We’re deeply saddened at the news that Congresswoman Gabrielle Giffords was injured in an assassination attempt over the weekend. Even more tragic is the death of a 9-year old girl, a federal judge, and 4 other innocent victims, not to mention the 14 wounded. We are hoping and praying for Rep. Giffords’ recovery from her injuries, and our thoughts are with those who lost loved ones or who were wounded in this incident.
Aside from being, by all accounts, a wonderful and courageous public servant, Congresswoman Giffords has done superb work on solar and clean energy over the years. In two terms, Congresswoman Giffords has been a key supporter as the solar industry has pushed for an 8-year extension of the solar investment tax credit, as well as the recent one-year extension of the Treasury Grant Program. In addition, Giffords introduced the Solar Technology Roadmap Act, which dedicates over $2 billion to new research partnerships and demonstration projects for solar energy technologies. Giffords also championed public awareness for solar, in part by installing a 2 kW photovoltaic (PV) system on her Tucson home in 2010, and in part by launching the Solar Power 101 educational series to help inform her constituents on the benefits and opportunities to go solar.
In recognition of her contributions to clean energy, the League of Conservation Voters endorsed Giffords for reelection in 2010, writing that her “leadership in the House has been absolutely critical to passing the clean energy jobs legislation Americans really need,” and also that she “has promoted solar initiatives in an effort to make Southern Arizona the “Solar-con Valley" of the nation.”
Congresswoman Giffords has proved courageous. She pursued her issue commitments despite threats of violence and intimidation. It should go without saying that there isn’t a place for violence, or threats of violence, in our issue debates. Sadly, that does need saying, as some are working overtime to dismiss the effects of violent rhetoric potentially motivating the lunatic fringe to act.
Yes, it takes a crazy person to shoot innocent people. But it can take incitement for crazy people to shoot a Congresswoman in the head. Of course there isn’t a provable cause-and-effect relationship between the violent rhetoric from people opposed to Gabbie Giffords and Saturday’s shooting. It’s very hard to prove such a thing. But as Pima County Sheriff Clarence Dupnik pointed out this past weekend, violent rhetoric is a problem:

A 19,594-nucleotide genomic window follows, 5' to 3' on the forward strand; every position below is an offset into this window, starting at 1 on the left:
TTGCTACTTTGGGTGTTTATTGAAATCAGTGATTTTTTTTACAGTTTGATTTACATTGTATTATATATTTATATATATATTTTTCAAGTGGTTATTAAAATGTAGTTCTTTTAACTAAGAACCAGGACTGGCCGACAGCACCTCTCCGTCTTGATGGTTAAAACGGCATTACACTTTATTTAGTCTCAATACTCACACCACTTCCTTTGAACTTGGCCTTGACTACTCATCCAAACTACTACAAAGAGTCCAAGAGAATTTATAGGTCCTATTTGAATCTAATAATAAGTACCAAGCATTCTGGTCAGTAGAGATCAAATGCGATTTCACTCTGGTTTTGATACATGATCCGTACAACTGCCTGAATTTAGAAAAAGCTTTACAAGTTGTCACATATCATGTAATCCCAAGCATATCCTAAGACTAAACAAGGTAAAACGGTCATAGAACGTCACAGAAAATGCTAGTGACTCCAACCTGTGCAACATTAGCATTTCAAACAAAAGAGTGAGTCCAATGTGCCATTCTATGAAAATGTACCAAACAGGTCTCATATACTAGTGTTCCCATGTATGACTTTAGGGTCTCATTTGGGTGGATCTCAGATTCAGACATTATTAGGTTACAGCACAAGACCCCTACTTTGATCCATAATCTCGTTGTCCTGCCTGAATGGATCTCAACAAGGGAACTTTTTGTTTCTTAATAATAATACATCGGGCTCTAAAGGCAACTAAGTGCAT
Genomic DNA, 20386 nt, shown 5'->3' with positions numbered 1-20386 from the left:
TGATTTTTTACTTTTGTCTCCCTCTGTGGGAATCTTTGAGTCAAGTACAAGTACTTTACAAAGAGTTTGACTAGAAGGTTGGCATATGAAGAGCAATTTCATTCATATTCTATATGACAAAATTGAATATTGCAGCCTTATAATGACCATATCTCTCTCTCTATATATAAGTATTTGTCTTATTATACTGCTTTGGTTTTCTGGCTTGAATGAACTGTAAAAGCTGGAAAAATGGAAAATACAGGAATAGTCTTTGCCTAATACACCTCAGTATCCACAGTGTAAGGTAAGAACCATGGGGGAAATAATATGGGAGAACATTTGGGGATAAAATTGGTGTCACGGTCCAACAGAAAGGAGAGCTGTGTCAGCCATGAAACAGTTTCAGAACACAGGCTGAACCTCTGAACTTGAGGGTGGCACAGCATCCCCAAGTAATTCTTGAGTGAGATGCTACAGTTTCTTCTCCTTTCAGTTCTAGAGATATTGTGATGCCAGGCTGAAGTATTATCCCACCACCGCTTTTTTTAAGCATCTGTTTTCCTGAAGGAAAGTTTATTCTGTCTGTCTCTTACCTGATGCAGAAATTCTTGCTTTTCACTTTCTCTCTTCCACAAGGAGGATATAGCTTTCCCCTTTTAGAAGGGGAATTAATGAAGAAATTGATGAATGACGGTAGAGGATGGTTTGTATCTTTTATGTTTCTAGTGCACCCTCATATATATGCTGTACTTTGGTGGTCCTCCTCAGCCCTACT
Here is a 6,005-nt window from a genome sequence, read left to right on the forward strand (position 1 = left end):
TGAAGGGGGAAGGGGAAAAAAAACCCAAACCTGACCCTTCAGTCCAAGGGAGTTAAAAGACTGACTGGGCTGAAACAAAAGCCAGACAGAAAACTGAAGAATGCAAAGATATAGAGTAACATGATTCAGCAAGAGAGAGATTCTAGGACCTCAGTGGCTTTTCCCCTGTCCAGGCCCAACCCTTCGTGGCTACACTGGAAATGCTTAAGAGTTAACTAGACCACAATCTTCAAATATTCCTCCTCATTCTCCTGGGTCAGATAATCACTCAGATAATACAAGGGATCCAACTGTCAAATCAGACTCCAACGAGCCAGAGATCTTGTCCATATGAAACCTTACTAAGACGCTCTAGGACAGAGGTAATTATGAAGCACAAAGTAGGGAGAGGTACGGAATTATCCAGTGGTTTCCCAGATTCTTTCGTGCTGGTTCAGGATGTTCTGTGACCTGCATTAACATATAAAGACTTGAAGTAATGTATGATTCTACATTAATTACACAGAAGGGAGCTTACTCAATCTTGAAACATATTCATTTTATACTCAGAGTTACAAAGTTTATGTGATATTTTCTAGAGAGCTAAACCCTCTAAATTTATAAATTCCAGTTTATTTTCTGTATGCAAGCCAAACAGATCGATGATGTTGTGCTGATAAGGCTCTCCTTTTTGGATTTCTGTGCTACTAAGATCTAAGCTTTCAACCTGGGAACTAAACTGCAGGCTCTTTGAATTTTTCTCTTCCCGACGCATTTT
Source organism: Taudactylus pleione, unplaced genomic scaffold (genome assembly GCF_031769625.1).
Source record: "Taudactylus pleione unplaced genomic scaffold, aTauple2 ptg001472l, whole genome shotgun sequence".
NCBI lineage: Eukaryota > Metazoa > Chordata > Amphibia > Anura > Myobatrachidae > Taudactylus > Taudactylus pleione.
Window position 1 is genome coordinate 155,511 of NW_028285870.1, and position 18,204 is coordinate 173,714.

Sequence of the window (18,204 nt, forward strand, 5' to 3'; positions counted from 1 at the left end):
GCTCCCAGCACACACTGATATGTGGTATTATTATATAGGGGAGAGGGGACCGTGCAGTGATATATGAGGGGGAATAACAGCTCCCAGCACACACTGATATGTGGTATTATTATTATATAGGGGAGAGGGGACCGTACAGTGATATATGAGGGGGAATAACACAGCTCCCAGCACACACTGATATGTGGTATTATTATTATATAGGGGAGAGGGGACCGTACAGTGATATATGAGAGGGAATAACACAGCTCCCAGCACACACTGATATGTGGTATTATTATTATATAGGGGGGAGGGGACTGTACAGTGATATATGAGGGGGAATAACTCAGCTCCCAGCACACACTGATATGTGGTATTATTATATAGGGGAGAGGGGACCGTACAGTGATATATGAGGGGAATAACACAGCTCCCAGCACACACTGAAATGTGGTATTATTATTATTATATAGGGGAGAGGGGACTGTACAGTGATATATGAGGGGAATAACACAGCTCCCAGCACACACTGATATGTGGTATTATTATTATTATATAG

- Giffords’ 2010 opponent Jesse Kelly holding a “Target for Victory” event, where people could “shoot a fully automatic M16” and “help remove Gabrielle Giffords from office.”
- Sarah Palin urging “commonsense conservatives and lovers of America” not to “retreat,” but instead to “reload.”
- Self-proclaimed “rodeo clown” Glenn Beck publicly discussing a coming “civil war” in America,” while contemplating “whether the U.S. military would follow the President's orders to subdue civil unrest or would instead join with ‘the people’ in defense of their Constitutional rights against the Government.”
- Rush Limbaugh “joking” about killing liberals.
- Michelle Bachmann saying, “I want people in Minnesota armed and dangerous on this issue of the energy tax, because we need to fight back….Thomas Jefferson told us, having a revolution every now and then is a good thing.”
There are some in the media dismissing all this an unconnected or inconsequential - The Daily Beast’s Howard Kurtz, NBC’s Pete William, John Steele Gordon, and the Washington Post’s “Right Turn” pundit, Jennifer Rubin, for example. Maybe they should ask themselves: “How would I feel if I were the target of a steady campaign of violent rhetoric toward me?” Not just hateful emails, which they all get, but public events and large audience shows where they are repeatedly targeted with violent rhetoric. I strongly suspect that they wouldn’t like it, that they’d feel threatened by it and wouldn’t be so quick to dismiss the concerns about it.
The common sense view is that this sort of rhetoric got out of hand a long time ago. The whole thing needs to stop, not just from the politicians and pundits mouthing this garbage, but the people and lobbying interests that have funded events and shows with violent rhetoric. They need to be held accountable for what their money is supporting. That includes dirty energy figures such as the Don Blankenship and the Koch brothers. These people can’t wash their hands of what’s taken place, and they can’t have their hands washed by insulated, dismissive pundits.
Does anyone seriously think this sort of crazy rhetoric is acceptable?
P.S. It should go without saying that the 1st Amendment needs to be respected, absolutely, but also that with rights come responsibilities.